(New Republic) The peak Twitter moment in Monday night’s presidential debate occurred when President Obama answered Mitt Romney’s complaint that the Navy has fewer ships today than in 1916: “Well, Governor, we also have fewer horses and bayonets, because the nature of our military has changed.”

That made me wonder: When was the last time U.S. horse cavalry—I am obliged to say “horse cavalry” because today there are cavalry units with tanks or airplanes taking the place of horses–charged into battle? The answer turns out to be Jan. 16, 1942, during a retreat by the 26th Cavalry Regiment to the Bataan peninsula preceding the surrender of U.S. forces in the Philippines to the Japanese army. The charge was led by Lt. Edwin Price Ramsey. Ramsey would say afterwards that he never really expected to survive the war. “It was a very difficult war,” he said, “and I don’t know that I had constantly committed myself to the grave, but I knew that the odds were against my making it.”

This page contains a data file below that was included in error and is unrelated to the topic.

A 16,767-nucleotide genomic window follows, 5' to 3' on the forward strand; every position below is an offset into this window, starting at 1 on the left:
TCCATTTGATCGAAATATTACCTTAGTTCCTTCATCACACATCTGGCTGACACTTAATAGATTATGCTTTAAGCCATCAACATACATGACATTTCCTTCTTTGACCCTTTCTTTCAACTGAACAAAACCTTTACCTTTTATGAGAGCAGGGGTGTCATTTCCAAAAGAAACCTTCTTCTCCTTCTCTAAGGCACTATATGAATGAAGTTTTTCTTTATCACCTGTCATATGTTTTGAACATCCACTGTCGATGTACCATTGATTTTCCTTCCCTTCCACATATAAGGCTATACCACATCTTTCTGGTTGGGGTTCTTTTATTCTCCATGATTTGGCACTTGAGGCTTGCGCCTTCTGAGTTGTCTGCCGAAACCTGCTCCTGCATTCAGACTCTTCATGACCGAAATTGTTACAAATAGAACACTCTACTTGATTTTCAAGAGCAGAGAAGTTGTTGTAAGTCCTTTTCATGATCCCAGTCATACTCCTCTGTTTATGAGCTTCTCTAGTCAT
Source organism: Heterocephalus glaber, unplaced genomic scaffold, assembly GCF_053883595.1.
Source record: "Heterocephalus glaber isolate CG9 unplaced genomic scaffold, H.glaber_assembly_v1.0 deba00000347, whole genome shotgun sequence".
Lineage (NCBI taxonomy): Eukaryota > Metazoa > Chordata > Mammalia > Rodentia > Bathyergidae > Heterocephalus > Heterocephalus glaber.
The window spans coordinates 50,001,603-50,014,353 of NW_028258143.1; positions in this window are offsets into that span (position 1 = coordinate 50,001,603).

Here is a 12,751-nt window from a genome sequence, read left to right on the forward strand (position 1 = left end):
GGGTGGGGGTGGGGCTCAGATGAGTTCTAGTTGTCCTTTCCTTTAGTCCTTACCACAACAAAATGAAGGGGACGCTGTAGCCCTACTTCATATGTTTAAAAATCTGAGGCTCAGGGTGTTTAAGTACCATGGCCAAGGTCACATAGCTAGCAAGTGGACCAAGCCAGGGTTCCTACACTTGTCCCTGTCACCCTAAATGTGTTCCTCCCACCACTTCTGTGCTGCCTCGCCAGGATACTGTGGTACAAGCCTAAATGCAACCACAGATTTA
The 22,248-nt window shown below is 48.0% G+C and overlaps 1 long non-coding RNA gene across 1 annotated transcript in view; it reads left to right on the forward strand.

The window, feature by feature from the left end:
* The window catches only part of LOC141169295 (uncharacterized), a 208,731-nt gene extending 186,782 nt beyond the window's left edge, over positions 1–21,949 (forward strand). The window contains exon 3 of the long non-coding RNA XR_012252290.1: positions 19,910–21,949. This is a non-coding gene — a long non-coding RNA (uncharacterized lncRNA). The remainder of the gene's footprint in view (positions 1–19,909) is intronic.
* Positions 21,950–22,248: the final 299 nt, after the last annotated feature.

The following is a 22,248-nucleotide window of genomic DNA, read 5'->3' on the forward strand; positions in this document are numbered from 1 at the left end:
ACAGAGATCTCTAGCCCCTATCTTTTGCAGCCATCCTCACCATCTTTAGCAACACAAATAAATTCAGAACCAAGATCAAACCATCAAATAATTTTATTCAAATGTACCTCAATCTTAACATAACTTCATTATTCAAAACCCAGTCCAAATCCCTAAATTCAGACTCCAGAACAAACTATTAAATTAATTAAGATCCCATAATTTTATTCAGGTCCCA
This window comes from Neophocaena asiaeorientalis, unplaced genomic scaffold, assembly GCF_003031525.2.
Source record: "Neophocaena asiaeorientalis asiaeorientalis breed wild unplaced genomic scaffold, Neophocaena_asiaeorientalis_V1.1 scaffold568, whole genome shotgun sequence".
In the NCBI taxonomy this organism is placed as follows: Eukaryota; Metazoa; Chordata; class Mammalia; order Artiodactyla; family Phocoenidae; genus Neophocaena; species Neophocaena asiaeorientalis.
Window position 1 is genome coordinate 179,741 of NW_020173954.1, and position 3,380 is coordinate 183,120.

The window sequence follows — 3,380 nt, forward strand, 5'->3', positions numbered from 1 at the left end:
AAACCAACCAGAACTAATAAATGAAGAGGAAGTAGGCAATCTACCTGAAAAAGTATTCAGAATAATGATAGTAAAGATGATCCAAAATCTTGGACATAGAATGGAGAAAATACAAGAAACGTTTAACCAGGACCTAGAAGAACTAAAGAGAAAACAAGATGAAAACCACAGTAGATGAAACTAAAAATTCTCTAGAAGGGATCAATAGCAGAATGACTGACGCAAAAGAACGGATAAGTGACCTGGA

As it happens, Ramsey uttered those words this afternoon. He was speaking to me by telephone from Los Angeles. He is 95 years old, and, as best I could tell by phone, he’s in terrific shape.

Ramsey watched the presidential debate last night, and, yes, he noticed Obama’s remark.

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